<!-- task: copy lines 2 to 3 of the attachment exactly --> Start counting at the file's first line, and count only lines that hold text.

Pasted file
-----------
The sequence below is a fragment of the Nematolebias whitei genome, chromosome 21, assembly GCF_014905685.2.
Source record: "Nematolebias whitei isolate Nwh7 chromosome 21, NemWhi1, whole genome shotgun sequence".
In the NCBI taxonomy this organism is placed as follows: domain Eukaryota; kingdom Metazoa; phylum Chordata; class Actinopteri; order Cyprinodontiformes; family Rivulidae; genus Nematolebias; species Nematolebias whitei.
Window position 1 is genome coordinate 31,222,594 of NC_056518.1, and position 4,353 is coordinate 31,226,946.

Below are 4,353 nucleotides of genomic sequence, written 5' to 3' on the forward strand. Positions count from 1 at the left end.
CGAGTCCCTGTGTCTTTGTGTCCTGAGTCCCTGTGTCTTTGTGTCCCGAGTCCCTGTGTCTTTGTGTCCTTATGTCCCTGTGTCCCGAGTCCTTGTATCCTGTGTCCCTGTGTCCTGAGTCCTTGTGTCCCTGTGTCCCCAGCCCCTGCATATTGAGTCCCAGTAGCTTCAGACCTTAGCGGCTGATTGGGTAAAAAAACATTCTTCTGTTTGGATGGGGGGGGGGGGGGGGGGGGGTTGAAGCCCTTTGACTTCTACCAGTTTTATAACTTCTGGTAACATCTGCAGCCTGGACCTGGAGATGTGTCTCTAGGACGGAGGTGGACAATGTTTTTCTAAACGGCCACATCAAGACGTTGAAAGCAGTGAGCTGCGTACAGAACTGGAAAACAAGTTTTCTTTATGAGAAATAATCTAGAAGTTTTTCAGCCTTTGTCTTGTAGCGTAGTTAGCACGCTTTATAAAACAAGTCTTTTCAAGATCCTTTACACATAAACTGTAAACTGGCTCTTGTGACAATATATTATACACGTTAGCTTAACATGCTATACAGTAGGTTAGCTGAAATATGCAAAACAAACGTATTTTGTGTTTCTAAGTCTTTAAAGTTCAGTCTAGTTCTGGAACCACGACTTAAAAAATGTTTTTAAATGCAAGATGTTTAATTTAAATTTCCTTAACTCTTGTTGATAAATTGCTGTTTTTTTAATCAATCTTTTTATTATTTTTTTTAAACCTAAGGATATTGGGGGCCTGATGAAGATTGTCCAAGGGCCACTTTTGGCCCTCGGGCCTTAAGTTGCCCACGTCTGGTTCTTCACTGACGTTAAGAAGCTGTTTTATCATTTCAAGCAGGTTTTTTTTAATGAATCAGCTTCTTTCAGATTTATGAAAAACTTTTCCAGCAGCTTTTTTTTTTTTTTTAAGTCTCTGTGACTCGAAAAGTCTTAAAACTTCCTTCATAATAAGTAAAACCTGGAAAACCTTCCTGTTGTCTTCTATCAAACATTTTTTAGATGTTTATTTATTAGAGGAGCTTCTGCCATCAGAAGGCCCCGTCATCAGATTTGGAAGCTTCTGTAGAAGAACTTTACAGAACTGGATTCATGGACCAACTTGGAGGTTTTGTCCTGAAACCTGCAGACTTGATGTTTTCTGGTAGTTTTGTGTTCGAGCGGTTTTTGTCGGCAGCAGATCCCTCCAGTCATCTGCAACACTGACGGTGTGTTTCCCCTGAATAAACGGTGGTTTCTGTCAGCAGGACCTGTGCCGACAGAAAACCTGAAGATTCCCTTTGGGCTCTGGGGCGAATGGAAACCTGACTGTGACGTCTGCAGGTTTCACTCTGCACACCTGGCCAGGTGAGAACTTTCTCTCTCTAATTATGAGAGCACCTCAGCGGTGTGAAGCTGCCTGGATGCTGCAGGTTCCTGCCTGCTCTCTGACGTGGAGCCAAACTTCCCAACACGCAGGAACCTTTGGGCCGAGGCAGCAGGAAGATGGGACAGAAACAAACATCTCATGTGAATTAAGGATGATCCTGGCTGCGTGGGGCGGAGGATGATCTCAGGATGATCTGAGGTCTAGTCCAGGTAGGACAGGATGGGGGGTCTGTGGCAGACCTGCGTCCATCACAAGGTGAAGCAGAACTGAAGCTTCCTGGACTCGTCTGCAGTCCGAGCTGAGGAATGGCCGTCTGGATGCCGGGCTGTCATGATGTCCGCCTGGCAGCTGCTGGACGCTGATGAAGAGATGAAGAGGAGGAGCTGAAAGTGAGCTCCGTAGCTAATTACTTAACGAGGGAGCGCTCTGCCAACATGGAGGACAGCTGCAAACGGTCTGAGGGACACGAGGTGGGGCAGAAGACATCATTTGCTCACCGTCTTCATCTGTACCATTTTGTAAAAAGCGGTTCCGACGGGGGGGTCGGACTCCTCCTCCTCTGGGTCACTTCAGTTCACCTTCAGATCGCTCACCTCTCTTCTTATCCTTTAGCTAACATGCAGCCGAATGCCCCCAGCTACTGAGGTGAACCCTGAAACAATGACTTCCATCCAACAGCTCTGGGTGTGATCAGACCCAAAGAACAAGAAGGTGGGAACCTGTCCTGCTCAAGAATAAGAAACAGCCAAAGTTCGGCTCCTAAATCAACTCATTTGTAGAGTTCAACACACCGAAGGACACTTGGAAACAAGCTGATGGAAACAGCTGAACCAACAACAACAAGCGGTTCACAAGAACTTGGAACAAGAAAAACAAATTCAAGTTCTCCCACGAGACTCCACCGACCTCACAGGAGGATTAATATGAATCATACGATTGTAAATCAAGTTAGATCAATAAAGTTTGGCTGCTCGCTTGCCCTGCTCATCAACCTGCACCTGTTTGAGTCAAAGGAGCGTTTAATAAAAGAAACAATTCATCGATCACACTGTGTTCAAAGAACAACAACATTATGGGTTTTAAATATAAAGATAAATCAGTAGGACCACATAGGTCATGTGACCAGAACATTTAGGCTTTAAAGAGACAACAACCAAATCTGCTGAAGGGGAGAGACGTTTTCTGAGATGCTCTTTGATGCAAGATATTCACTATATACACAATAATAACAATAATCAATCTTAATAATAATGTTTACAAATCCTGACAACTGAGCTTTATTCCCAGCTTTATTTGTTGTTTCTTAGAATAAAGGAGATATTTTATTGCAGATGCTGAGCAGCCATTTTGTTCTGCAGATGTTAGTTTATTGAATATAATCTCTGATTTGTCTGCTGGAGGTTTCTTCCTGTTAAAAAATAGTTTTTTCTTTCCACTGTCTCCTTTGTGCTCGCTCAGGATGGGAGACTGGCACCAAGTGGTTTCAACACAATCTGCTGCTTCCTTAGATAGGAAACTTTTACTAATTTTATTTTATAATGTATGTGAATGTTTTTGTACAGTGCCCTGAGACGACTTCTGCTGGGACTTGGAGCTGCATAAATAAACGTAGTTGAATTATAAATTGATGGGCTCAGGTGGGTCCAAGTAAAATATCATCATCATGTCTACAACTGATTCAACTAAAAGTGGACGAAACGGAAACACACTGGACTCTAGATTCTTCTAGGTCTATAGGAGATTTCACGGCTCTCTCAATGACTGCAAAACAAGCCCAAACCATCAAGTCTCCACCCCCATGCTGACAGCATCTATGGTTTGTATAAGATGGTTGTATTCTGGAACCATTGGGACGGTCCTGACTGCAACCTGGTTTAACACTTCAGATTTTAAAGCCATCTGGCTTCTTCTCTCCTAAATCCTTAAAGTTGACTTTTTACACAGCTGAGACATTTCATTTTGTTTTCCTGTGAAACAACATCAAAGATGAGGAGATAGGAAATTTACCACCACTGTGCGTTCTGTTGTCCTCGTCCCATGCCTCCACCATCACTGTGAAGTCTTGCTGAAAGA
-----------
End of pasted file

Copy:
Source record: "Nematolebias whitei isolate Nwh7 chromosome 21, NemWhi1, whole genome shotgun sequence".
In the NCBI taxonomy this organism is placed as follows: domain Eukaryota; kingdom Metazoa; phylum Chordata; class Actinopteri; order Cyprinodontiformes; family Rivulidae; genus Nematolebias; species Nematolebias whitei.